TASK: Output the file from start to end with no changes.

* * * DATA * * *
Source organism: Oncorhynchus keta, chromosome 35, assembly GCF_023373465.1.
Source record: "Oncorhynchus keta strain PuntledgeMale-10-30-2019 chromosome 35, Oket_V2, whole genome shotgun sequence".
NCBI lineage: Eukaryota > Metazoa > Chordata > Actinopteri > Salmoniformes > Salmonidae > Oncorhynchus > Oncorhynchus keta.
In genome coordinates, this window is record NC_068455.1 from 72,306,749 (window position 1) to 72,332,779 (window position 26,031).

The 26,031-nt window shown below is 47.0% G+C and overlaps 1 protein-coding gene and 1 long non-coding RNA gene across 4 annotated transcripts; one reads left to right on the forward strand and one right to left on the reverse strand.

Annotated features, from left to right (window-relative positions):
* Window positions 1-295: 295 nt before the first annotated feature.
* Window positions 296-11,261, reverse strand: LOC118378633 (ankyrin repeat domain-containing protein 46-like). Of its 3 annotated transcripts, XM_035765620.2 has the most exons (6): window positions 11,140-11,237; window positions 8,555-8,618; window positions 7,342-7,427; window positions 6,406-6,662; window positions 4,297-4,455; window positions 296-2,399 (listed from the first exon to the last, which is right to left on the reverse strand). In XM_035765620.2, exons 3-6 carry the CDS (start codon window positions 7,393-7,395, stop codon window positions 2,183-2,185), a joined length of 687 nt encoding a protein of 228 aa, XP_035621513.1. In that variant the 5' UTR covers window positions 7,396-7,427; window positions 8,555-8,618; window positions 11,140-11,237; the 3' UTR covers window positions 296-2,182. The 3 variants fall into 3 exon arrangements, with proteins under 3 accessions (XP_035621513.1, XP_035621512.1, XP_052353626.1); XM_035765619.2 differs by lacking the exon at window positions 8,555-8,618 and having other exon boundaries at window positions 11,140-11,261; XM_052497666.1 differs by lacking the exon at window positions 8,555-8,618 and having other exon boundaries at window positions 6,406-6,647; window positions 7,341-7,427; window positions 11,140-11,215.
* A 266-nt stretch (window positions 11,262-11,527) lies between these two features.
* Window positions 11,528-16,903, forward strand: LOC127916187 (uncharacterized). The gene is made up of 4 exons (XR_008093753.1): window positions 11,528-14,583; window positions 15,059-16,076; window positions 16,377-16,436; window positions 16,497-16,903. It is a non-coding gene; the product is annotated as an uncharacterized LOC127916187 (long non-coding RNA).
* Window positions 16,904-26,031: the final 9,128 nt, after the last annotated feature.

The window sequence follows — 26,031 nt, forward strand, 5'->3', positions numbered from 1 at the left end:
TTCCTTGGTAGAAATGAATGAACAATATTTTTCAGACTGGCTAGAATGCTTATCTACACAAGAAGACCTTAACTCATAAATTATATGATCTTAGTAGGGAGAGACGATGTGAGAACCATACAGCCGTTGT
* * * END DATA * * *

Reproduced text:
Source organism: Oncorhynchus keta, chromosome 35, assembly GCF_023373465.1.
Source record: "Oncorhynchus keta strain PuntledgeMale-10-30-2019 chromosome 35, Oket_V2, whole genome shotgun sequence".
NCBI lineage: Eukaryota > Metazoa > Chordata > Actinopteri > Salmoniformes > Salmonidae > Oncorhynchus > Oncorhynchus keta.
In genome coordinates, this window is record NC_068455.1 from 72,306,749 (window position 1) to 72,332,779 (window position 26,031).

The 26,031-nt window shown below is 47.0% G+C and overlaps 1 protein-coding gene and 1 long non-coding RNA gene across 4 annotated transcripts; one reads left to right on the forward strand and one right to left on the reverse strand.

Annotated features, from left to right (window-relative positions):
* Window positions 1-295: 295 nt before the first annotated feature.
* Window positions 296-11,261, reverse strand: LOC118378633 (ankyrin repeat domain-containing protein 46-like). Of its 3 annotated transcripts, XM_035765620.2 has the most exons (6): window positions 11,140-11,237; window positions 8,555-8,618; window positions 7,342-7,427; window positions 6,406-6,662; window positions 4,297-4,455; window positions 296-2,399 (listed from the first exon to the last, which is right to left on the reverse strand). In XM_035765620.2, exons 3-6 carry the CDS (start codon window positions 7,393-7,395, stop codon window positions 2,183-2,185), a joined length of 687 nt encoding a protein of 228 aa, XP_035621513.1. In that variant the 5' UTR covers window positions 7,396-7,427; window positions 8,555-8,618; window positions 11,140-11,237; the 3' UTR covers window positions 296-2,182. The 3 variants fall into 3 exon arrangements, with proteins under 3 accessions (XP_035621513.1, XP_035621512.1, XP_052353626.1); XM_035765619.2 differs by lacking the exon at window positions 8,555-8,618 and having other exon boundaries at window positions 11,140-11,261; XM_052497666.1 differs by lacking the exon at window positions 8,555-8,618 and having other exon boundaries at window positions 6,406-6,647; window positions 7,341-7,427; window positions 11,140-11,215.
* A 266-nt stretch (window positions 11,262-11,527) lies between these two features.
* Window positions 11,528-16,903, forward strand: LOC127916187 (uncharacterized). The gene is made up of 4 exons (XR_008093753.1): window positions 11,528-14,583; window positions 15,059-16,076; window positions 16,377-16,436; window positions 16,497-16,903. It is a non-coding gene; the product is annotated as an uncharacterized LOC127916187 (long non-coding RNA).
* Window positions 16,904-26,031: the final 9,128 nt, after the last annotated feature.

The window sequence follows — 26,031 nt, forward strand, 5'->3', positions numbered from 1 at the left end:
TTCCTTGGTAGAAATGAATGAACAATATTTTTCAGACTGGCTAGAATGCTTATCTACACAAGAAGACCTTAACTCATAAATTATATGATCTTAGTAGGGAGAGACGATGTGAGAACCATACAGCCGTTGT